Black Excel: The College Help Network


We often present our "Twelve Things Students, Parents and Counselors Should Know" as part of our get-aquainted counseling package. Our experience has been that large numbers of aspiring African-American college students (wherever they choose to go) often ask questions about Historically Black Colleges. Many want a total overview of the college scene, and we have noted over the years a sizable "crossover" in submitting applications. For example, students we have worked with may apply to HBCUs like Spelman and Morehouse while also applying to colleges like Cornell and Georgia Tech. For us, the key is to present folks with as many informative resources as possible to look at. We offer the contribution below as a resource for counselors and everyone else.

                                 -Isaac Black
                                                                                       Founder, Black Excel

 Twelve Things Students, Parents and Counselors Should Know
                                About Historically Black Colleges

                           (A Resource for Students of Color )

(1) Xavier University of Louisiana (an Historically Black College) has sent more African-American Students to medical school in the last several years than any other college in the US, including schools like Harvard, Stanford and Yale.

(2) Florida A & M University (another Historically Black College) has had an impressive run of enrolling more National Achievement Scholars to its school than the "ranked" major colleges and Universities.  FAMU ranked first in 1992, 1995 and 1996, each time beating Harvard.  FAMU has also placed 2nd and 3rd in recent years, and been among the Nation's top five recruiters since 1988.

FAMU ranked first in 1992, 1995 and 1996, each time beating Harvard. FAMU has also placed second and third in recent years, and been among the nation's top five recruiters since 1988.

(The Princeton Review and Time magazine named Florida A&M, "College of the Year" in 1997. FAMU was selected not because it is the best but because this school has been "trying new ideas and, by making them work, advancing the cause of higher education.")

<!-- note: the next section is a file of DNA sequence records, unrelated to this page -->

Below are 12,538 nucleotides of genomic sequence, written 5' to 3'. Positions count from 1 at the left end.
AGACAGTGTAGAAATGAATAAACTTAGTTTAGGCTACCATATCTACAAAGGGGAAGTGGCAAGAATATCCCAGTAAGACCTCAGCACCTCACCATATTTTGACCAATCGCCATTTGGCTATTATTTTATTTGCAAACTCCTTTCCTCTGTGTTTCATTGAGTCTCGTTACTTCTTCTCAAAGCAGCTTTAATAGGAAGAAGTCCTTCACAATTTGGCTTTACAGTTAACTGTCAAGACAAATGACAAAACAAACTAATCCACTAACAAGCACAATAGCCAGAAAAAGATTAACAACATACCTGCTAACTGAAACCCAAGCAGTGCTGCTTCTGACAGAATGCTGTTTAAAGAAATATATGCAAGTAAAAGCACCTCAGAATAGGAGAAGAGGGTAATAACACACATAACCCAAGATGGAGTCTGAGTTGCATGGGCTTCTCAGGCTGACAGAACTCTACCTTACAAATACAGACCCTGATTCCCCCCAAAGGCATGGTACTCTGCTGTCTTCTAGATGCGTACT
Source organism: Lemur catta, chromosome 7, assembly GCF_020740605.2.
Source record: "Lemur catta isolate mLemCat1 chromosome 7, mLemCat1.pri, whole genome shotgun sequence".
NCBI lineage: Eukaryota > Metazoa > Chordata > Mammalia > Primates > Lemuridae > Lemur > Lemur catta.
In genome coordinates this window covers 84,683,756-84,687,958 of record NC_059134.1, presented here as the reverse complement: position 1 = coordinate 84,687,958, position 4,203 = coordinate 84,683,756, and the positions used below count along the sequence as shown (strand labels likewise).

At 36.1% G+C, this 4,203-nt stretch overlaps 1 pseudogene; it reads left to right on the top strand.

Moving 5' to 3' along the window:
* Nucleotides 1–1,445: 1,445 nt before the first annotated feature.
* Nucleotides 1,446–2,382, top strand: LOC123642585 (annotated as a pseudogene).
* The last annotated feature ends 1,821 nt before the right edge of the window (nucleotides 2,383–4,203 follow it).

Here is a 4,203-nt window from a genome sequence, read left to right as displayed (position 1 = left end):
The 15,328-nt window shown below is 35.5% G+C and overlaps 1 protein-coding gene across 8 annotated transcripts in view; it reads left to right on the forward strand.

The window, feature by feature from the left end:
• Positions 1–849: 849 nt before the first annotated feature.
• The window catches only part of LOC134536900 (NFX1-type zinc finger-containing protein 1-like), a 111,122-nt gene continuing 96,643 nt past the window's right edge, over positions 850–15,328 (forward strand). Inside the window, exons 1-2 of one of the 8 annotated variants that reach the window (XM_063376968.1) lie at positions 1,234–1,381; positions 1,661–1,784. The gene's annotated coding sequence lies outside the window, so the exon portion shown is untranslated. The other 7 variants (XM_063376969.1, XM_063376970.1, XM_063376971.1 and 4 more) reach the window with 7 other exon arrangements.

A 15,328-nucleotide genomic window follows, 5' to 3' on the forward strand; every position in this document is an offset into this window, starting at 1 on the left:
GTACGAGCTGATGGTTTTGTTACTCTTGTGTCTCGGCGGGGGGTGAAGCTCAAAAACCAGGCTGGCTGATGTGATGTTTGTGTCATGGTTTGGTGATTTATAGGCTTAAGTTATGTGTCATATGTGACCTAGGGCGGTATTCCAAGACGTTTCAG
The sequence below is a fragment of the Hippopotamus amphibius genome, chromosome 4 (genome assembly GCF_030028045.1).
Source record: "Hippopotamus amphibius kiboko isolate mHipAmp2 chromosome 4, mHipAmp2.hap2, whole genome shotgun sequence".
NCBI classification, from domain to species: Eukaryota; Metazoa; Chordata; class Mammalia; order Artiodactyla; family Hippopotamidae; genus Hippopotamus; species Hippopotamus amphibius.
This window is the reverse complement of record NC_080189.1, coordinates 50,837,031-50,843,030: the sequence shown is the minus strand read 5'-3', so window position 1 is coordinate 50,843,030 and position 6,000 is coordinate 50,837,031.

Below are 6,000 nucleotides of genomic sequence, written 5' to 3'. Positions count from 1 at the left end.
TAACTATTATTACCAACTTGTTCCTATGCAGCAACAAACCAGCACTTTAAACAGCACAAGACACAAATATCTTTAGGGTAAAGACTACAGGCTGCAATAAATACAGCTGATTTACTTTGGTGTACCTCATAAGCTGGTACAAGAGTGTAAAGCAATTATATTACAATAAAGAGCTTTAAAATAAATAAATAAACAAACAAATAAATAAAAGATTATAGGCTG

(3) The majority of African-American students, perhaps 80%, attend mainstream or traditionally white colleges. Still, the Historically Black Colleges (while enrolling only about 20% of our students) award approximately one third of all bachelors degrees in the US.

(4) "At the time of the Harlem Renaissance in the 1920s, 10,000 blacks--1 in 1,000--were college educated. Today, more than 2 million African-Americans--11% of the  population--hold a college degree," (a recent quote from The Journal of Blacks in Higher Education).

(5) Tuskegee University (founded by Booker T. Washington) is the only Historically Black University offering a doctorate in veterinary medicine. This school has graduated over 80% of the nation's African Americans holding a DVM.

(6) In the past, Howard University used to be referred to as "the Black Harvard." It has graduated more African-American lawyers, doctors and PhD's than any other school.

(More than 70% of the Black physicians and dentists in the US graduated from HBCUs. At present, nearly 43% of the African Americans enrolled in medical schools in the United States are enrolled at three historically Black institutions: Howard University, Meharry Medical College and Morehouse schools of Medicine.)

(7) Florida A&M's College of Pharmacy has trained a quarter of all African-American pharmacists in the United States.

(8) "Blacks in the United States with no better than a high school diploma have a median income of $13,878. But blacks with a college degree improve their income by 119 percent, to $30,453." -Theodore Cross, commenting in a 1997 JBHE article.

(9) There are four Historically Black Colleges with law schools: Howard, Texas Southern, North Carolina Central and Southern universities. Approximately 1,300 of the enrolled each year are African Americans. The schools annually enroll about 13% of our law students nationwide.

(10) Writer John Simons (referring to a national study on sports) wrote: "66 percent of all African-American males between the ages of 13 and 18 believe that they can earn a living playing professional sports." What does he say the odds are of that happening? 10,000 to 1. Fewer than 1% of high school varsity players will win scholarships to college. Out of each lucky 100, only one will play pro ball, according to Darcy Frey, author of The Last Shot.

(11) Former "Sista President" of Spelman College, spearheaded a funding raising campaign in 1996 that garnered $114 million dollars, lifting the school into the elite fundraising company of other liberal arts colleges like Bryn Mawr ($92 million) and Mount Holyoke ($139 million). Of the school's alumnae, 77 contributed $10,000 or more to reach 1.4 million to booster the final total. This alumnae effort set a new mark for an Historically Black College.

(12) From 1984 to 1994, African-American enrollment increased by 28% at Historically Black Colleges--from 180,000 students to over 230,000. The total is now near 270,300.

(In the last report we looked at (1997), Black student enrollment had increased 3%, to 1,551,044, at all colleges across the US.)

"Twelve Things" resource is provided by:
Isaac Black, Founder
Black Excel: The College Help Network